In the Sept. 10 opener of Sunday Night Football – America’s No. 1 primetime television show for a record six consecutive years – 2016 Offensive Rookie of the Year Dak Prescott and the NFC East champion Dallas Cowboys host two-time Super Bowl MVP Eli Manning and the New York Giants on NBC. Coverage begins at 7 p.m. ET with Football Night in America, the most-watched studio show in sports.
Florio on Dallas RB Ezekiel Elliott: “We know he will play on Sunday against the Giants. What we don’t know and what we will find out tomorrow is whether he’ll play beyond that. The league has suspended him, but a federal judge in Texas will be deciding tomorrow whether or not that suspension will be delayed while the lawsuit goes forward. And if it’s delayed, he likely plays the entire year.”
Dungy on playing defense against Elliott: “It reminds me of when I coached against Barry Sanders. There are a lot of other great players on the field, but you’ve got to take that guy away. The gameplan will be to stuff the line of scrimmage, take Elliott away – don’t let him beat you.”
Harrison: “The difference between Elliott and the rest of those old guys that they have at running back is that he gets stronger in the third and fourth quarter. Defensive backs, linebackers, nobody wants to tackle this guy.”
Harrison on Cowboys’ defensive game plan for Giants WR Odell Beckham, Jr.: “I don’t think you have to really do anything crazy with the defensive game plan because even if Beckham plays, he is 50-50 right now. He’s not going to be 100 percent. I think they are good enough that they don’t have to go out there and double cover or do a total rehaul of the defense.”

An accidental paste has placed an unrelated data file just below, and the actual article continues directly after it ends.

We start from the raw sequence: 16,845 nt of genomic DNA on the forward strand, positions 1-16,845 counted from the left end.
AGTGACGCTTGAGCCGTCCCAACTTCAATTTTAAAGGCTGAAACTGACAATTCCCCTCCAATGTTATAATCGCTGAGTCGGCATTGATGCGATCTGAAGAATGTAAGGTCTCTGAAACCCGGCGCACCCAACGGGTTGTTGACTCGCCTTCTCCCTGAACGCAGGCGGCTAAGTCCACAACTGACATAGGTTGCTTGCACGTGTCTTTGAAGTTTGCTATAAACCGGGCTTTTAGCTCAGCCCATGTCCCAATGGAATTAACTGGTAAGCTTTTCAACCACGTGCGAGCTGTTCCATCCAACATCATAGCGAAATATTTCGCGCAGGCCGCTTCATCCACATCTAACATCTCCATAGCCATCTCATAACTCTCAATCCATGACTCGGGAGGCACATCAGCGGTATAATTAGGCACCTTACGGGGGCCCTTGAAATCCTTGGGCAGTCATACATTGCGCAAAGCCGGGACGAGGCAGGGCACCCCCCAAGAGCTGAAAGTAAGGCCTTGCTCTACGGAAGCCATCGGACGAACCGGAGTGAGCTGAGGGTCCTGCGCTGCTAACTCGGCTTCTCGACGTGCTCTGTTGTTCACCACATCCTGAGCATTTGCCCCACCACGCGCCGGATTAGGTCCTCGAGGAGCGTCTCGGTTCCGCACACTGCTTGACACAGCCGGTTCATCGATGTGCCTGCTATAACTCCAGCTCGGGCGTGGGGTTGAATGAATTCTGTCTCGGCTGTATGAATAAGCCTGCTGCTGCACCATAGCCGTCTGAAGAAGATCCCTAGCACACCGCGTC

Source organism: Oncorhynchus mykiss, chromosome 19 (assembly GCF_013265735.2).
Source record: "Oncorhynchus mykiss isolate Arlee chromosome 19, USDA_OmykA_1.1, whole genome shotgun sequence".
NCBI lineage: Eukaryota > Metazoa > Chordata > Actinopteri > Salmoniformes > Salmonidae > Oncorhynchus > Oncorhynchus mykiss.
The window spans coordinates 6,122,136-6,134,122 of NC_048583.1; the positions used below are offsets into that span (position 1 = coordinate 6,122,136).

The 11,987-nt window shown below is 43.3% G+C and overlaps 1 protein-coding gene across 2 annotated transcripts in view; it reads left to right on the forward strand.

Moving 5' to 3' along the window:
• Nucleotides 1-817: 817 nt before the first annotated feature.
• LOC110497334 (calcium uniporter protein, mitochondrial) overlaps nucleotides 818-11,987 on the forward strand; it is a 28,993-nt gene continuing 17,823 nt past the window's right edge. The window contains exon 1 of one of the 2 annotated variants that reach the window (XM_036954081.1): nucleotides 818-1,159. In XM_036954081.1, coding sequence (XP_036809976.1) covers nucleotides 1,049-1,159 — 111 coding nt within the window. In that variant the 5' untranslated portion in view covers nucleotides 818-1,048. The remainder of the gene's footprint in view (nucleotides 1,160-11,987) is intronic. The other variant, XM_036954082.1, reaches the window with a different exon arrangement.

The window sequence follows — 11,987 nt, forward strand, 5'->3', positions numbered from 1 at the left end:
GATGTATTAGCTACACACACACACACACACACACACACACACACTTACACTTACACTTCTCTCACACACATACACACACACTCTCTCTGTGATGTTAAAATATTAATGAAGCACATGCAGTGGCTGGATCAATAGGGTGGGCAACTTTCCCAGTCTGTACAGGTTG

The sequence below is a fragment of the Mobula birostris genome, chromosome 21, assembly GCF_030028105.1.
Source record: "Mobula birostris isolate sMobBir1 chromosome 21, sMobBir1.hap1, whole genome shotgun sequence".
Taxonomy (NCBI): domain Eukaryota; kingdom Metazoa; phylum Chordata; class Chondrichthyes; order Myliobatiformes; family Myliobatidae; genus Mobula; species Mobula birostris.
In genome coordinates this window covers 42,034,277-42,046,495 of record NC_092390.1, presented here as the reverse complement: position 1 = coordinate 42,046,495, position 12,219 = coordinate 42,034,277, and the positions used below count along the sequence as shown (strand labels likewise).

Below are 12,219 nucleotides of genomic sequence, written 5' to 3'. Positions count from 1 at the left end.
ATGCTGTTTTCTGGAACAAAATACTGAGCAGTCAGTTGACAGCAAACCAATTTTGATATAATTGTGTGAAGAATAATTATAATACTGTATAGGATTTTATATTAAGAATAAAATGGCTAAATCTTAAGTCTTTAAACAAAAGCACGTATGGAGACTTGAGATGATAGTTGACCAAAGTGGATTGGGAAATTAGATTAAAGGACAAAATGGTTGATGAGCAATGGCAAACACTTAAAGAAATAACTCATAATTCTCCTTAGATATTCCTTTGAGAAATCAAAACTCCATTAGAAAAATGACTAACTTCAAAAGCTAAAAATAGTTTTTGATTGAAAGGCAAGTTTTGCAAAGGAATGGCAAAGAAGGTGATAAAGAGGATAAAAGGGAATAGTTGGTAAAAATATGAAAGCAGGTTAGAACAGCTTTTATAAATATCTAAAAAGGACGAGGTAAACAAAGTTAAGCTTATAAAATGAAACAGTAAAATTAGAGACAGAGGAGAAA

Dungy: “Last year, those Cowboys receivers did not get open against that secondary.”
Harrison: “This is one of the best secondaries in the league. I think that the Giants defense was really good last year, and I think they’re going to be even better this year.”
Florio on incident in Las Vegas involving DE Michael Bennett: “Earlier today, the Las Vegas police union asked the NFL to investigate Michael Bennett for telling falsehoods against the police in Las Vegas. The league says they will not investigate. There’s no allegation of a violation of the personal conduct policy. I spoke with Bennett’s lawyer earlier today. He said, ‘We welcome an investigation,’ and he insisted that Bennett is telling the truth.”
BOB COSTAS ESSAY ON NFL OVERTIME
“The league has tweaked its overtime rules this year. Now when regular-season games go into overtime, only 10 minutes will be allotted to decide them, rather than 15. If the deadlock hasn’t been broken after 10, then it goes into the books as a tie. Player safety is among the reasons, and that makes sense. But what has never made sense is the rule that ends the game automatically after a first-possession touchdown. It’s even more illogical in the postseason, where the stakes are the highest, and there’s no such thing as a tie.